- Password hygiene, best practices for creating unique and hard-to-guess passwords.
- Two-factor authentication, enabling the use of a mobile device for identity verification
- Identifying common phishing techniques such as email or text message links intended to infect a victim’s phone or computer
The more training you can offer your team on security, the less likely they are to make a mistake that leads to a data breach or compromises your firm’s sensitive data. Obviously, there are limitations on how much of this guidance you can offer to clients, but you should always be willing to assist with file security concerns – especially if they ask for help or seem like they might need it.
Keep all software updated
Our last tip is straightforward but important: you must keep all of the digital tools your business uses up to date. This includes everything from office computers to your personal smartphone that you use to check email every once in a while. If a device is used to access, receive or transmit sensitive information, it should be running the latest version of all pertinent applications – from operating systems and email clients to accounting practice management software.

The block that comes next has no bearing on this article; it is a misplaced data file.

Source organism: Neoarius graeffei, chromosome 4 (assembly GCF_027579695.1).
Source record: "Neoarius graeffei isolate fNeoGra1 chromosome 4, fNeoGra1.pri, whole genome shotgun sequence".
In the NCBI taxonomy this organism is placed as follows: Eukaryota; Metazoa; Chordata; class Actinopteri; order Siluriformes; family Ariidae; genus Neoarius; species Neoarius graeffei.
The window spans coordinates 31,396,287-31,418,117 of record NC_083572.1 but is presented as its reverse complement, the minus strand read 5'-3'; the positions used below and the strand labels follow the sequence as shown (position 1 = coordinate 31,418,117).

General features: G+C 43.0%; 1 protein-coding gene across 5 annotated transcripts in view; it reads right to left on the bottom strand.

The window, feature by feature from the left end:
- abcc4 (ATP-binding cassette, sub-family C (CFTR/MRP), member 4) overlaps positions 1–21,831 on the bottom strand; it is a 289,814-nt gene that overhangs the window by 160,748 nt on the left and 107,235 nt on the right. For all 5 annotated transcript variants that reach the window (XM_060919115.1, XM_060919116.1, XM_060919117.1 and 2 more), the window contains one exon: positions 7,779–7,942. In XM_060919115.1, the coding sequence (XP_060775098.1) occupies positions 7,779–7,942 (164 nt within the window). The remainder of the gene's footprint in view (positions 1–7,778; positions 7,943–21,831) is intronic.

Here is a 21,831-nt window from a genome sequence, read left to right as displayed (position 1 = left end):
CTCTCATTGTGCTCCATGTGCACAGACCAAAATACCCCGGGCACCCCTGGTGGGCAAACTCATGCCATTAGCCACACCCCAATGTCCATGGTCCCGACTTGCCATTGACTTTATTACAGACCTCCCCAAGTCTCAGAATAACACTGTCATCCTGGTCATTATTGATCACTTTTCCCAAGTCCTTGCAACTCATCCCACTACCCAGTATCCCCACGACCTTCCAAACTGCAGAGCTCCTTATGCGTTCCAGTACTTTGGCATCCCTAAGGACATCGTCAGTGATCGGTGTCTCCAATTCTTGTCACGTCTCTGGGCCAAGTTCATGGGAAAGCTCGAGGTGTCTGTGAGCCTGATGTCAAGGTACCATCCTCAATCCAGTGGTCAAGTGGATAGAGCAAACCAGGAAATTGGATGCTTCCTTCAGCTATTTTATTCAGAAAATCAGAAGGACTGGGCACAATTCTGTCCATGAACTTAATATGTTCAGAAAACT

To make this step easy, you can batch all needed updates together and perform them at the same time. For example, you might schedule all computers and other devices to be updated on the last day of every month.
Conclusion: file-sharing security is an ongoing effort
All businesses are susceptible to digital attacks, but accounting firms are especially popular targets for hackers because of the nature of the data they work with. Accounting firms of all sizes need to actively protect themselves from malicious cybercriminals, while also helping their team and clients practice good digital security habits. With the right software and effective internal policies and security habits, you can keep your firm’s data – including sensitive client information – safe and protected.
Interested in learning more about data security? Read this 6-part series on building a data security plan for your practice.